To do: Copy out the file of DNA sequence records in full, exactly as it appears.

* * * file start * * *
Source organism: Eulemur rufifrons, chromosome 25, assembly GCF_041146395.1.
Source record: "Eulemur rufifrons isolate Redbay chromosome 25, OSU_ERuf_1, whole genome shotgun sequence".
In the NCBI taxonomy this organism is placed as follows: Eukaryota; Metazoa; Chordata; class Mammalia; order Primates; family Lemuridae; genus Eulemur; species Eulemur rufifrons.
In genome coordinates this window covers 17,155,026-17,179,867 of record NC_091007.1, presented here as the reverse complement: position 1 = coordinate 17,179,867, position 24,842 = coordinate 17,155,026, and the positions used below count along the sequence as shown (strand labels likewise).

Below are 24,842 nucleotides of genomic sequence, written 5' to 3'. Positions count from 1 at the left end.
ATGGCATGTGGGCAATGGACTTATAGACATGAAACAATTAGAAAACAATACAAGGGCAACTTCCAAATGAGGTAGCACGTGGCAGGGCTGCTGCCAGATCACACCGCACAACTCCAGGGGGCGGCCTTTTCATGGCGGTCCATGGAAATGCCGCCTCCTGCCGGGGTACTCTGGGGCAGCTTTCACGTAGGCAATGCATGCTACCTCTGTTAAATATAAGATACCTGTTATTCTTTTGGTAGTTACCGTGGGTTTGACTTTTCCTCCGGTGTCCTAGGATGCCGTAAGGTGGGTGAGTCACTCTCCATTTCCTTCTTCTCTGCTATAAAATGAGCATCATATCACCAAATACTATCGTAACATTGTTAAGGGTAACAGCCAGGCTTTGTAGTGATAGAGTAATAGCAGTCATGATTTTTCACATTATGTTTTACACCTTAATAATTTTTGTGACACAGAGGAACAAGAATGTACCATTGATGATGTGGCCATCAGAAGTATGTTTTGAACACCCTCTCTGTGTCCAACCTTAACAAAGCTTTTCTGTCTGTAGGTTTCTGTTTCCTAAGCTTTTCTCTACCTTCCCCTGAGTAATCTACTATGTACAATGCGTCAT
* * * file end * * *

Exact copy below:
Source organism: Eulemur rufifrons, chromosome 25, assembly GCF_041146395.1.
Source record: "Eulemur rufifrons isolate Redbay chromosome 25, OSU_ERuf_1, whole genome shotgun sequence".
In the NCBI taxonomy this organism is placed as follows: Eukaryota; Metazoa; Chordata; class Mammalia; order Primates; family Lemuridae; genus Eulemur; species Eulemur rufifrons.
In genome coordinates this window covers 17,155,026-17,179,867 of record NC_091007.1, presented here as the reverse complement: position 1 = coordinate 17,179,867, position 24,842 = coordinate 17,155,026, and the positions used below count along the sequence as shown (strand labels likewise).

Below are 24,842 nucleotides of genomic sequence, written 5' to 3'. Positions count from 1 at the left end.
ATGGCATGTGGGCAATGGACTTATAGACATGAAACAATTAGAAAACAATACAAGGGCAACTTCCAAATGAGGTAGCACGTGGCAGGGCTGCTGCCAGATCACACCGCACAACTCCAGGGGGCGGCCTTTTCATGGCGGTCCATGGAAATGCCGCCTCCTGCCGGGGTACTCTGGGGCAGCTTTCACGTAGGCAATGCATGCTACCTCTGTTAAATATAAGATACCTGTTATTCTTTTGGTAGTTACCGTGGGTTTGACTTTTCCTCCGGTGTCCTAGGATGCCGTAAGGTGGGTGAGTCACTCTCCATTTCCTTCTTCTCTGCTATAAAATGAGCATCATATCACCAAATACTATCGTAACATTGTTAAGGGTAACAGCCAGGCTTTGTAGTGATAGAGTAATAGCAGTCATGATTTTTCACATTATGTTTTACACCTTAATAATTTTTGTGACACAGAGGAACAAGAATGTACCATTGATGATGTGGCCATCAGAAGTATGTTTTGAACACCCTCTCTGTGTCCAACCTTAACAAAGCTTTTCTGTCTGTAGGTTTCTGTTTCCTAAGCTTTTCTCTACCTTCCCCTGAGTAATCTACTATGTACAATGCGTCAT